ST. PETERSBURG — Kenneth Frank and Robert Callahan don't deny that they suffocated Frank's ailing 11-year-old chihuahua last month.
But the men want people to know that their actions weren't inhumane or malicious.
"I never loved anything as much as that dog," Frank, 72, said. "And they're calling me an animal abuser. … It's just incredible."
Officials say an investigation is ongoing.
On Tuesday, both men were given notices to appear in court on a county animal cruelty charge, which carries a $143 fine.
In addition, the Pinellas County Sheriff's Office said it has referred its own charges of animal cruelty to the state attorney's office.
Both men give slightly different versions of what happened July 24 — the night Pee Pee, a 12-pound beige chihuahua, died.
Callahan, 50, says he had been telling Frank, who he had lived with for about six months, for weeks that he needed to euthanize Pee Pee.
But he said Frank became angry, even after local veterinarians said the dog didn't have much time to live.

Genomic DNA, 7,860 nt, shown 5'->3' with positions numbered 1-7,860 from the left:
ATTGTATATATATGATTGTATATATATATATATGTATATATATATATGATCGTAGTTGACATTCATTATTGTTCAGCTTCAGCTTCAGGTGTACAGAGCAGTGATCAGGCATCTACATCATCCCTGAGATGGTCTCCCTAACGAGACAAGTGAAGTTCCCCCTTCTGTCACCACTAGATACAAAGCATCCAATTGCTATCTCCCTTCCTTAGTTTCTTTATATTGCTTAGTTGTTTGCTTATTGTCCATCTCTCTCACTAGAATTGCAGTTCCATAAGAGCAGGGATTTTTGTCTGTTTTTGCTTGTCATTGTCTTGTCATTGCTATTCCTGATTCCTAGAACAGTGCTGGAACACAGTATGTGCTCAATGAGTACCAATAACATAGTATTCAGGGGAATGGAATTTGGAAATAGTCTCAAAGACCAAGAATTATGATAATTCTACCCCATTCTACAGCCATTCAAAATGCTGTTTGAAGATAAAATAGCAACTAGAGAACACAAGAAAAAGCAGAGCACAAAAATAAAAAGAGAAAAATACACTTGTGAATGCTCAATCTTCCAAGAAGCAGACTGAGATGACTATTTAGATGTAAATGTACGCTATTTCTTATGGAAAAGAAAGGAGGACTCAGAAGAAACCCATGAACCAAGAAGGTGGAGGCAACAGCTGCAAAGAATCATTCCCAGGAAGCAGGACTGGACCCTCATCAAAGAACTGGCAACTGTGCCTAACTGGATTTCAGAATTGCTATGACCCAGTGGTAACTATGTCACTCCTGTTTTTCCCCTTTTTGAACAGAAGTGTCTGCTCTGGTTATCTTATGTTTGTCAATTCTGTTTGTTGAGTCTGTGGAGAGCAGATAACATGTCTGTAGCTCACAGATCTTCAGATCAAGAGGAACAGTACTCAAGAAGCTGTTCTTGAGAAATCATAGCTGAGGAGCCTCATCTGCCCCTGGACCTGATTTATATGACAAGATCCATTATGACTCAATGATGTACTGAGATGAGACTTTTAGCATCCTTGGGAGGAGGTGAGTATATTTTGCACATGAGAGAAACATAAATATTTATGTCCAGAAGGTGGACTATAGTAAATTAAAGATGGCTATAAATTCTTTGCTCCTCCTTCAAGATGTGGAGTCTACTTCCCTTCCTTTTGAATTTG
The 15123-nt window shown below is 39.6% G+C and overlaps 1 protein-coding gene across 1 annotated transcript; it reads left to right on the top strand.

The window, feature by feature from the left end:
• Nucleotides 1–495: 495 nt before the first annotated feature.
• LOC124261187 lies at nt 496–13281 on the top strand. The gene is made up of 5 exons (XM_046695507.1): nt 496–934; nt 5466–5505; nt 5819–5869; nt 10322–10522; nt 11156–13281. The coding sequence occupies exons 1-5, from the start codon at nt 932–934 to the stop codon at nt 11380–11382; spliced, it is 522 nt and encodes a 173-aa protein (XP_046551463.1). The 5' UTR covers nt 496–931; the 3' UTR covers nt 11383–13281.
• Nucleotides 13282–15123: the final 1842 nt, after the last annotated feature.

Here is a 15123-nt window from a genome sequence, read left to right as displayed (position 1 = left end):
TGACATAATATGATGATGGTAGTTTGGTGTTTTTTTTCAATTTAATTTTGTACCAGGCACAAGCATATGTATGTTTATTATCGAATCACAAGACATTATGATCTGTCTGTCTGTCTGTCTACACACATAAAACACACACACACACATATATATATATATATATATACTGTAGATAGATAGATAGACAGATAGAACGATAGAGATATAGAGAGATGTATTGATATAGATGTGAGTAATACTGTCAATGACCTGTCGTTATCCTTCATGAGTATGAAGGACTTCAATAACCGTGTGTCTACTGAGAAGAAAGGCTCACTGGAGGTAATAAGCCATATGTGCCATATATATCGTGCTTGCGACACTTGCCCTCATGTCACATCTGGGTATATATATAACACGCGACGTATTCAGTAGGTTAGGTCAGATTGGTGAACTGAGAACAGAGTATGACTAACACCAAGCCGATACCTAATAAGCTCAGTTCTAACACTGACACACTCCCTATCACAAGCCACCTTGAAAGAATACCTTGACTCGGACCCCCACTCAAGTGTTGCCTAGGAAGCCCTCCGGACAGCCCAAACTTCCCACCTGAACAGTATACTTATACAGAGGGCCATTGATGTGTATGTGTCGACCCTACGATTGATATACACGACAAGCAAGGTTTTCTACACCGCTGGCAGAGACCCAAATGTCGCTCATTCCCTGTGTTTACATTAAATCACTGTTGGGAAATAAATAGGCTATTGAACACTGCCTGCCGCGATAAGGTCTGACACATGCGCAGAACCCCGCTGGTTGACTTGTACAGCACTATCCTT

Finally, he says, Frank woke him, asking for help.
"Ken said, 'Bob, would you please bring him in your room and put him down,' " Callahan said Wednesday.
Callahan, who said he used to be a dog groomer, said he held a plastic bag over the dog's head.
He says he stopped after about a minute.
"I was just trying to honor Ken's wishes," Callahan said. "I will regret it until the day I die."
Frank, however, told Pinellas sheriff's deputies he became concerned when he heard the dog whimper after about 20 minutes.
Both men agree about what happened next.
Frank took the dog, which was alive but unresponsive, and covered the dog's mouth with duct tape. He then placed a pillow over its head until it died.
"I held him in my arms," Frank said through tears Wednesday. "They called it animal abuse … my dog was dying."
Animal advocates said they often see people who want to end their pet's suffering.
But most people go about it a different way.
"This is pretty unusual," said John Hohenstern, a senior animal control officer for the county. "There are other ways to do it. They could've just brought the dog here."
The SPCA Tampa Bay, which exhumed the dog's body and plans to do a necropsy, also said it offers low-cost alternatives.
A pet can be euthanized for as little as $15, said Megan Trethewey, an SPCA spokeswoman.
"Even if you're destitute and out, there are options," Trethewey said. "There are options so that another animal does not have to suffer like this one did."
Kameel Stanley can be reached at firstname.lastname@example.org or (727) 893-8643.